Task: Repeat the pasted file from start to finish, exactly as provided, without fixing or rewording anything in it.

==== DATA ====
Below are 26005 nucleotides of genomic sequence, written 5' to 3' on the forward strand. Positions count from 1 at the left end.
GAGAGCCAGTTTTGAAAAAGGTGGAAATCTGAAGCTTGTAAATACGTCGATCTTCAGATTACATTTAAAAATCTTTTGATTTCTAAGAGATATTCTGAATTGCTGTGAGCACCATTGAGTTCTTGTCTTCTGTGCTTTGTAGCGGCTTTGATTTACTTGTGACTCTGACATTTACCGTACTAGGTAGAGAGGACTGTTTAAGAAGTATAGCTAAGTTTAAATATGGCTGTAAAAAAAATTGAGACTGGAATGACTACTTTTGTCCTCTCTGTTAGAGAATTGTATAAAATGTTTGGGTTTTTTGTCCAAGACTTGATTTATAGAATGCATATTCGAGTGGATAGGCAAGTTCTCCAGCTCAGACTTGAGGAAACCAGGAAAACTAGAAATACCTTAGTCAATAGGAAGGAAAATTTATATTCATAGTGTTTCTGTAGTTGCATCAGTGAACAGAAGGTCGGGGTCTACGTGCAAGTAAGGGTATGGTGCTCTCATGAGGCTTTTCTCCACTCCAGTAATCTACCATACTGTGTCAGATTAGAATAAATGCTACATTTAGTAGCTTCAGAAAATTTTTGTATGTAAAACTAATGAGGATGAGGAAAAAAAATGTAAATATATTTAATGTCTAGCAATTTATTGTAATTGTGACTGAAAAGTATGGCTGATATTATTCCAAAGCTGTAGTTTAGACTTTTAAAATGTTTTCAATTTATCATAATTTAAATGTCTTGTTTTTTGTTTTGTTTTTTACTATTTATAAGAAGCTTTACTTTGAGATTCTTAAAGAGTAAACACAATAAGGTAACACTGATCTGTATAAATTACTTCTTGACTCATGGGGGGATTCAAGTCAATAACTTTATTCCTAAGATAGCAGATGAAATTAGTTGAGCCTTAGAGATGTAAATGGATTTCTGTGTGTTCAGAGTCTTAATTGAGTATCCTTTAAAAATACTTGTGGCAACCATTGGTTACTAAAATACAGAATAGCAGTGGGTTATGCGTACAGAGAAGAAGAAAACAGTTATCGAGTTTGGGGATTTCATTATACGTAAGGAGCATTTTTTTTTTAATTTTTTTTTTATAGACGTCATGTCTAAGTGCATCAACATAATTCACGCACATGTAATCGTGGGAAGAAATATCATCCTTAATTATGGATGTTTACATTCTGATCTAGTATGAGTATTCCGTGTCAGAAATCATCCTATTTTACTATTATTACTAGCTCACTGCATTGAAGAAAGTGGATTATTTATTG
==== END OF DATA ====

Below are 26005 nucleotides of genomic sequence, written 5' to 3' on the forward strand. Positions count from 1 at the left end.
GAGAGCCAGTTTTGAAAAAGGTGGAAATCTGAAGCTTGTAAATACGTCGATCTTCAGATTACATTTAAAAATCTTTTGATTTCTAAGAGATATTCTGAATTGCTGTGAGCACCATTGAGTTCTTGTCTTCTGTGCTTTGTAGCGGCTTTGATTTACTTGTGACTCTGACATTTACCGTACTAGGTAGAGAGGACTGTTTAAGAAGTATAGCTAAGTTTAAATATGGCTGTAAAAAAAATTGAGACTGGAATGACTACTTTTGTCCTCTCTGTTAGAGAATTGTATAAAATGTTTGGGTTTTTTGTCCAAGACTTGATTTATAGAATGCATATTCGAGTGGATAGGCAAGTTCTCCAGCTCAGACTTGAGGAAACCAGGAAAACTAGAAATACCTTAGTCAATAGGAAGGAAAATTTATATTCATAGTGTTTCTGTAGTTGCATCAGTGAACAGAAGGTCGGGGTCTACGTGCAAGTAAGGGTATGGTGCTCTCATGAGGCTTTTCTCCACTCCAGTAATCTACCATACTGTGTCAGATTAGAATAAATGCTACATTTAGTAGCTTCAGAAAATTTTTGTATGTAAAACTAATGAGGATGAGGAAAAAAAATGTAAATATATTTAATGTCTAGCAATTTATTGTAATTGTGACTGAAAAGTATGGCTGATATTATTCCAAAGCTGTAGTTTAGACTTTTAAAATGTTTTCAATTTATCATAATTTAAATGTCTTGTTTTTTGTTTTGTTTTTTACTATTTATAAGAAGCTTTACTTTGAGATTCTTAAAGAGTAAACACAATAAGGTAACACTGATCTGTATAAATTACTTCTTGACTCATGGGGGGATTCAAGTCAATAACTTTATTCCTAAGATAGCAGATGAAATTAGTTGAGCCTTAGAGATGTAAATGGATTTCTGTGTGTTCAGAGTCTTAATTGAGTATCCTTTAAAAATACTTGTGGCAACCATTGGTTACTAAAATACAGAATAGCAGTGGGTTATGCGTACAGAGAAGAAGAAAACAGTTATCGAGTTTGGGGATTTCATTATACGTAAGGAGCATTTTTTTTTTAATTTTTTTTTTATAGACGTCATGTCTAAGTGCATCAACATAATTCACGCACATGTAATCGTGGGAAGAAATATCATCCTTAATTATGGATGTTTACATTCTGATCTAGTATGAGTATTCCGTGTCAGAAATCATCCTATTTTACTATTATTACTAGCTCACTGCATTGAAGAAAGTGGATTATTTATTG